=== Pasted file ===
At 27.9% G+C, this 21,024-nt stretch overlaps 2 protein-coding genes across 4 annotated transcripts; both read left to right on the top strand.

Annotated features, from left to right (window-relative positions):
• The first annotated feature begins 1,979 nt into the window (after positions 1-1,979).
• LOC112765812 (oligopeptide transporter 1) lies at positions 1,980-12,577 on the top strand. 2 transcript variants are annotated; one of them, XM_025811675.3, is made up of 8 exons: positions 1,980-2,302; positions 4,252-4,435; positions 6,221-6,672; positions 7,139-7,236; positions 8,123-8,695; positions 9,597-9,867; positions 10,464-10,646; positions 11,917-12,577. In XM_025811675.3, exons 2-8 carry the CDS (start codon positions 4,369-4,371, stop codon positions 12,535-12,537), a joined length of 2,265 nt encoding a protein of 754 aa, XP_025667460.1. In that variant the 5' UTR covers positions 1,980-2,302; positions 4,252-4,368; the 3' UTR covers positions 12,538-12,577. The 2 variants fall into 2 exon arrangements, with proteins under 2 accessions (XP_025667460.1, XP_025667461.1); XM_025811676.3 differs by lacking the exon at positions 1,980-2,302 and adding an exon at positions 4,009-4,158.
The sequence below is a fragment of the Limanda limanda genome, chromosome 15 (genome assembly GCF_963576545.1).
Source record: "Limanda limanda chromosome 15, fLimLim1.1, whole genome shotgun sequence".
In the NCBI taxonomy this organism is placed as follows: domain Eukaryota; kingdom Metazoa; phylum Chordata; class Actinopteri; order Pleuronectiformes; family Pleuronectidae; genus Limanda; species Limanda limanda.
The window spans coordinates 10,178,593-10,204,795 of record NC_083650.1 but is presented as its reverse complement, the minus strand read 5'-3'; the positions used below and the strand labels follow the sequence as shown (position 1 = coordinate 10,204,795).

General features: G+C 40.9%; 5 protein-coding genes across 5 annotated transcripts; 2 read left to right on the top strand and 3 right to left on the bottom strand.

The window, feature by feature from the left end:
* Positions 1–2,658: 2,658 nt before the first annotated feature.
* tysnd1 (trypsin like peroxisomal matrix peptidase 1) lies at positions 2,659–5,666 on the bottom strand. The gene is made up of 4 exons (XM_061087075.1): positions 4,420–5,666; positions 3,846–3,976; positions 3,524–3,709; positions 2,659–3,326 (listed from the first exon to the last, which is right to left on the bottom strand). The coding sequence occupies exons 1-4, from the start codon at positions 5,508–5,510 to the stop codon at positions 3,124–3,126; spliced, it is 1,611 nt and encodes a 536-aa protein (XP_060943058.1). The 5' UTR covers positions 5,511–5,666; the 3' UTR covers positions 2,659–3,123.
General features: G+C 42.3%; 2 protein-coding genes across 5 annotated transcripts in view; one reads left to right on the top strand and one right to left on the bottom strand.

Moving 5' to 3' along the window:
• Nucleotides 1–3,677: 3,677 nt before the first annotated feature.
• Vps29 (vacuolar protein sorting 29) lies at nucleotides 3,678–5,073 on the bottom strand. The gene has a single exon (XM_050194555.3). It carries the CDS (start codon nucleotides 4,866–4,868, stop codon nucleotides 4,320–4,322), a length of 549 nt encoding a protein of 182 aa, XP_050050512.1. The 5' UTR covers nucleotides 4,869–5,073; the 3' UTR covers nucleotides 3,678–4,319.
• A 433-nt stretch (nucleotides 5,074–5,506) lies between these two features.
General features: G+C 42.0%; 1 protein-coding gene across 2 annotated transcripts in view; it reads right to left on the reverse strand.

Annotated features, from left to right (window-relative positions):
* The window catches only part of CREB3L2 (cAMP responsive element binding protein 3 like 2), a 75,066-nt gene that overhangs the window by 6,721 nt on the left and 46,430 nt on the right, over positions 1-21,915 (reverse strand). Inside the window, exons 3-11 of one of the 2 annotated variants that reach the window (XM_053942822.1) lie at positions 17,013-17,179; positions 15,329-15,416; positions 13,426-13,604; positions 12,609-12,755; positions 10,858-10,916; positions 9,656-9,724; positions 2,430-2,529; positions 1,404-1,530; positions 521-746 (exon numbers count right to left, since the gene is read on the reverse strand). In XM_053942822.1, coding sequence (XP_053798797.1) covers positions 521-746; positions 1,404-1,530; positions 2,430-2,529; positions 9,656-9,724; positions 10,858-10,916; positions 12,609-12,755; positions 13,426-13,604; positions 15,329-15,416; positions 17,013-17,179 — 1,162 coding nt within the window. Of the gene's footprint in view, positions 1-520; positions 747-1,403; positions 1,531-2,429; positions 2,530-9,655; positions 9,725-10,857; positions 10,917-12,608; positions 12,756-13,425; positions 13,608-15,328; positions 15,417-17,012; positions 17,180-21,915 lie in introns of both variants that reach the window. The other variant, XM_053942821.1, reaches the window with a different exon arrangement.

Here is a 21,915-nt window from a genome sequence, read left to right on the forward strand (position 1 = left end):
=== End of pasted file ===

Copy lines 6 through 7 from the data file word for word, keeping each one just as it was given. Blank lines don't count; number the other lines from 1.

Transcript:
Source record: "Limanda limanda chromosome 15, fLimLim1.1, whole genome shotgun sequence".
In the NCBI taxonomy this organism is placed as follows: domain Eukaryota; kingdom Metazoa; phylum Chordata; class Actinopteri; order Pleuronectiformes; family Pleuronectidae; genus Limanda; species Limanda limanda.